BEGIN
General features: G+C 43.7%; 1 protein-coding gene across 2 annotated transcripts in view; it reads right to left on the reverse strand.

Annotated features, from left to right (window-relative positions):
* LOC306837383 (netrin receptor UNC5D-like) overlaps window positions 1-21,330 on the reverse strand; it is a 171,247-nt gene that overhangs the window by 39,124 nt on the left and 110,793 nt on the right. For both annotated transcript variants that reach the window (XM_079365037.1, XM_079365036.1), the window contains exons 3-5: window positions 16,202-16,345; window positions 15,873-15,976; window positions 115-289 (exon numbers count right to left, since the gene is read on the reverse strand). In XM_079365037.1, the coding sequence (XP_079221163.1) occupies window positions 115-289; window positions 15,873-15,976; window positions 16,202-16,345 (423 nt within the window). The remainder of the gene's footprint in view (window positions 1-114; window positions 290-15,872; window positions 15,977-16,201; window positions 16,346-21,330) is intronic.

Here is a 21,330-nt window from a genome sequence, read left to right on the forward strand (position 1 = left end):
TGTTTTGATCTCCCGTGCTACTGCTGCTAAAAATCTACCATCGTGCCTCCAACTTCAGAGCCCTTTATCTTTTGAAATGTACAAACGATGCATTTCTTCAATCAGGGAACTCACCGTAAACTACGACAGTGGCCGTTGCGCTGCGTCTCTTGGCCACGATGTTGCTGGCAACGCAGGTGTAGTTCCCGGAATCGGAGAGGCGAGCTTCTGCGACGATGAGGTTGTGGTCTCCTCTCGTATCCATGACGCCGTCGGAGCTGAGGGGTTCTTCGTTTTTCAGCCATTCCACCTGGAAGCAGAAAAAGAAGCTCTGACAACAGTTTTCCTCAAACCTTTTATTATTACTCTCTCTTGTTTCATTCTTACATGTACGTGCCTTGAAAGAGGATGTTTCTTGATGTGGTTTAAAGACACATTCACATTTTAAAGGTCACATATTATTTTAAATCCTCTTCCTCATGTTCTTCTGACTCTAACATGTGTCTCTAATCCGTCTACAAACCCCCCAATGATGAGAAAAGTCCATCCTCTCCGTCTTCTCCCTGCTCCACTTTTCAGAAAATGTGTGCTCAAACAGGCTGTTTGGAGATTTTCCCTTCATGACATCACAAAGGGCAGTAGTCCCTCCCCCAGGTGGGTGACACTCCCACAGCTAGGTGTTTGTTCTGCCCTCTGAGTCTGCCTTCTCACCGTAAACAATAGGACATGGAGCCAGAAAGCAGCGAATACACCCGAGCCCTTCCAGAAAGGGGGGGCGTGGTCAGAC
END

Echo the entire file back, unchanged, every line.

General features: G+C 43.7%; 1 protein-coding gene across 2 annotated transcripts in view; it reads right to left on the reverse strand.

Annotated features, from left to right (window-relative positions):
* LOC306837383 (netrin receptor UNC5D-like) overlaps window positions 1-21,330 on the reverse strand; it is a 171,247-nt gene that overhangs the window by 39,124 nt on the left and 110,793 nt on the right. For both annotated transcript variants that reach the window (XM_079365037.1, XM_079365036.1), the window contains exons 3-5: window positions 16,202-16,345; window positions 15,873-15,976; window positions 115-289 (exon numbers count right to left, since the gene is read on the reverse strand). In XM_079365037.1, the coding sequence (XP_079221163.1) occupies window positions 115-289; window positions 15,873-15,976; window positions 16,202-16,345 (423 nt within the window). The remainder of the gene's footprint in view (window positions 1-114; window positions 290-15,872; window positions 15,977-16,201; window positions 16,346-21,330) is intronic.

Here is a 21,330-nt window from a genome sequence, read left to right on the forward strand (position 1 = left end):
TGTTTTGATCTCCCGTGCTACTGCTGCTAAAAATCTACCATCGTGCCTCCAACTTCAGAGCCCTTTATCTTTTGAAATGTACAAACGATGCATTTCTTCAATCAGGGAACTCACCGTAAACTACGACAGTGGCCGTTGCGCTGCGTCTCTTGGCCACGATGTTGCTGGCAACGCAGGTGTAGTTCCCGGAATCGGAGAGGCGAGCTTCTGCGACGATGAGGTTGTGGTCTCCTCTCGTATCCATGACGCCGTCGGAGCTGAGGGGTTCTTCGTTTTTCAGCCATTCCACCTGGAAGCAGAAAAAGAAGCTCTGACAACAGTTTTCCTCAAACCTTTTATTATTACTCTCTCTTGTTTCATTCTTACATGTACGTGCCTTGAAAGAGGATGTTTCTTGATGTGGTTTAAAGACACATTCACATTTTAAAGGTCACATATTATTTTAAATCCTCTTCCTCATGTTCTTCTGACTCTAACATGTGTCTCTAATCCGTCTACAAACCCCCCAATGATGAGAAAAGTCCATCCTCTCCGTCTTCTCCCTGCTCCACTTTTCAGAAAATGTGTGCTCAAACAGGCTGTTTGGAGATTTTCCCTTCATGACATCACAAAGGGCAGTAGTCCCTCCCCCAGGTGGGTGACACTCCCACAGCTAGGTGTTTGTTCTGCCCTCTGAGTCTGCCTTCTCACCGTAAACAATAGGACATGGAGCCAGAAAGCAGCGAATACACCCGAGCCCTTCCAGAAAGGGGGGGCGTGGTCAGAC